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Old 09-03-2011, 12:29 AM   #1
j beede
Join Date: Jun 2011
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Default Steel wool to remove water spots... really?

I see many recommendations to remove hard water spots from glass using 0000 steel wool. Sounds risky... has anyone had success doing this? My car was hit one time with recovered sprinkler water and the spots seem permanent on my windshield and side glass.

I've tried vinegar, Windex with ammonia, nevr-dull, razor blade, flitz, naphtha, and bon-ami. I may as well try steel wool before I replace the glass! Any ideas on how to keep the new glass clear?
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Old 09-03-2011, 01:05 AM   #2
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Not sure about that one, but would recommend trying it on scrap glass first!
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Old 09-03-2011, 03:40 AM   #3
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Buy some glass polish which is in a paste form and if you have a buffer us it to apply.

Griots Garage sells a good glass polish which should get the jobs done.

I wouldn't use Steel Wool mainly due to the shedding of the steel which will embed in the plastic, rubber trim and possibly cause other types od damage.

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Old 09-03-2011, 08:53 AM   #4
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[I wouldn't use Steel Wool mainly due to the shedding of the steel which will embed in the plastic, rubber trim and possibly cause other types od damage.]

A better way to clean glass would be to use a Hi-Tech Body Sponge™ this innovative rubber polymer product safely and easily removes water spots, tree sap, rail dust, bugs and other bonded surface contaminants from the surface of automotive glass, mouldings and, may be used with any kind of lubricant and being an abrasive it will also produce a shine. With rubber side down, gently rub Body Sponge on glass using diluted car wash soap as a lubricant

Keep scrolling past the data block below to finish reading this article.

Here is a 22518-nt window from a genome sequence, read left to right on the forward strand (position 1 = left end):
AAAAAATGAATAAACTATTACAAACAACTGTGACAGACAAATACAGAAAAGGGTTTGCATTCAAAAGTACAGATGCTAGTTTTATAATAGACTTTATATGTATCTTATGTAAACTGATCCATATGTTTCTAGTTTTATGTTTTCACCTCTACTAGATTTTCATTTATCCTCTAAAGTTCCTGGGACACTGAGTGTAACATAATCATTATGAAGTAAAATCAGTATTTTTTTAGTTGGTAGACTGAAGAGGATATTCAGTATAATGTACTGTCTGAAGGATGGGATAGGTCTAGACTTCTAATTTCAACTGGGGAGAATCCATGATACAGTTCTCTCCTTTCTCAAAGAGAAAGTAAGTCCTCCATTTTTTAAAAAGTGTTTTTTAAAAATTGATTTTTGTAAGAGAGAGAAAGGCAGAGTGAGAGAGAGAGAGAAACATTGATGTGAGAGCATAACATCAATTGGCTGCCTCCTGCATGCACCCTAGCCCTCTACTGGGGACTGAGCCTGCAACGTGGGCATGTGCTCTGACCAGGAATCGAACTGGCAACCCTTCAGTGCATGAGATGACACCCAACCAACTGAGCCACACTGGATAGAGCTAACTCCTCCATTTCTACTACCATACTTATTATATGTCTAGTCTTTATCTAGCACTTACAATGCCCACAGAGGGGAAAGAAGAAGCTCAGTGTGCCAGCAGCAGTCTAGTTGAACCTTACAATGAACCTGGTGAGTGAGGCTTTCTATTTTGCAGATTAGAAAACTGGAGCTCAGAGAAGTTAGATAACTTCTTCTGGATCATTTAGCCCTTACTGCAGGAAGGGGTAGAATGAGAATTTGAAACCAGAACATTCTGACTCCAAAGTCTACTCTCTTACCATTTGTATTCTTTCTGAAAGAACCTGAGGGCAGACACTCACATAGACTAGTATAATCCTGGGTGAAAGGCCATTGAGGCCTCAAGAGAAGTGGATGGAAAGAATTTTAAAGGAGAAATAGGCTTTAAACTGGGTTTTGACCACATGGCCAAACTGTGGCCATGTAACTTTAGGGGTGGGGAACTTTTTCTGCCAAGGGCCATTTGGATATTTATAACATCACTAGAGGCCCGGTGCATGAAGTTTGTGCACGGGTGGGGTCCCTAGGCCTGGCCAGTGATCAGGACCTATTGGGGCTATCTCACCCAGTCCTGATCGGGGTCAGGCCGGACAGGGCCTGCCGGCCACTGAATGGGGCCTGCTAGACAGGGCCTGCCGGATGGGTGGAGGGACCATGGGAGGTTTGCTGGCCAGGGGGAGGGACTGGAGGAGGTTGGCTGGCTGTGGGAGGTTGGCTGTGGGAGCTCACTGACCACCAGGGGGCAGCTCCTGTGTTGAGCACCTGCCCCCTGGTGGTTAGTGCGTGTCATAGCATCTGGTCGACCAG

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Old 09-03-2011, 11:03 AM   #5
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Glass is actually softer than you think. While you may remove water spots, you'll also impart small micro-scratches that can be seen while driving in the sun. A hazard IMHO.

As everyone has mentioned, a good glass polish should do the trick. You may also want to try some clay first.
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Old 09-19-2011, 03:51 PM   #6
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The only caution about using a glass polish that I would offer is to not use it on older cars that have pitted windshields. I have a 1987 Mercedes 560SL that has the original windscreen and I used some Autoglym glass polish just to try to get the glass extra-clean for a show. While Autoglym is an excellent product, the windshield had many microscopic pits that had been virtually invisible until I buffed off the windshield. The dried polish turned white and suddenly all those tiny pits were visible. It took quite a while with glass cleaner and a variety of brushes and pads to remove it.

On newer cars, no problem. Older cars, be aware.
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Old 09-19-2011, 03:51 PM

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